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1444 North Farnsworth Avenue, Suite 307, Aurora, IL 60505

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Geneva collaborative divorce attorney

What is the first thing that comes to your mind when you think of divorce? You probably think of a couple who is frustrated, upset, or hostile toward each other, in and out of courtrooms, and fighting over every single little issue. While it is true that some partners can be very stubborn and combative, many spouses are not that adversarial with one another. In fact, the majority of divorces only require one courtroom visit, which is to have a judge finalize and sign your divorce decree. Depending on your relationship with your soon-to-be ex-spouse, you may be able to benefit from the collaborative divorce process.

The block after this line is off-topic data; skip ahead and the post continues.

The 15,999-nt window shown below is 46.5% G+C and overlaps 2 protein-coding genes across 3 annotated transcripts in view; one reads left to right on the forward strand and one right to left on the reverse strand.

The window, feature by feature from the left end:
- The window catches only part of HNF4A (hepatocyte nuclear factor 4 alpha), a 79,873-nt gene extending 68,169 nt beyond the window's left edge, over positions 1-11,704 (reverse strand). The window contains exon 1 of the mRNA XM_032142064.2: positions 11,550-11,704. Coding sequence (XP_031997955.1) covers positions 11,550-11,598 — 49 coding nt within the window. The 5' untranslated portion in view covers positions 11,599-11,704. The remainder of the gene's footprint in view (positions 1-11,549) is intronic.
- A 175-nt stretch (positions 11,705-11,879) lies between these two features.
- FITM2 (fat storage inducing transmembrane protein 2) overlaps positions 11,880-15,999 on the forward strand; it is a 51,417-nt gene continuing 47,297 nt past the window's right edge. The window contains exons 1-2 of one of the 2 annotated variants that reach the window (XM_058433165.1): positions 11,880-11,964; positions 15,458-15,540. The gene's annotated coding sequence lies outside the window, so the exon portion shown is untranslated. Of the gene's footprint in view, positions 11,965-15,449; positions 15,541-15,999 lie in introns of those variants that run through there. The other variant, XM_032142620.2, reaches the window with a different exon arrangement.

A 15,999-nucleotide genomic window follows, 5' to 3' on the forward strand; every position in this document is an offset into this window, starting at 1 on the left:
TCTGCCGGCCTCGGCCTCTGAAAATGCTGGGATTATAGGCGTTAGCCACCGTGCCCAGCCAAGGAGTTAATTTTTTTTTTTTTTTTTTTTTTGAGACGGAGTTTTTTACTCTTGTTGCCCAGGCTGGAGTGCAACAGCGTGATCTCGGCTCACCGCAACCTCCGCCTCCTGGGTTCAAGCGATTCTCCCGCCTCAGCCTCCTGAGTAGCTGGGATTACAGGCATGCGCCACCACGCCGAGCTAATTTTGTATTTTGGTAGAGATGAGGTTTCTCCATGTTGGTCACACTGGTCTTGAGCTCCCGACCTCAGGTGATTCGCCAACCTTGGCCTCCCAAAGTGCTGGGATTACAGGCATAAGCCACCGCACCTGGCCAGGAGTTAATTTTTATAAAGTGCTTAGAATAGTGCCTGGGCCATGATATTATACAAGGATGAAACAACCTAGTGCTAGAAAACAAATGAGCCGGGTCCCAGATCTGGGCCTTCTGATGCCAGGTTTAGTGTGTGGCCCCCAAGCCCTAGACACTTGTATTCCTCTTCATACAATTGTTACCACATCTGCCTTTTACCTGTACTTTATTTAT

What Is a Collaborative Divorce?

In a traditional litigated divorce, each spouse retains his or her own attorney who is present to advocate for his or her best interests. First, the lawyers attempt to conduct negotiations privately, but if there is too much disagreement between the spouses, then the proceedings are taken to court, where a judge determines the outcomes of the matters that need to be resolved, including the division of property and child-related issues such as parenting time.

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Aurora collaborative divorce attorney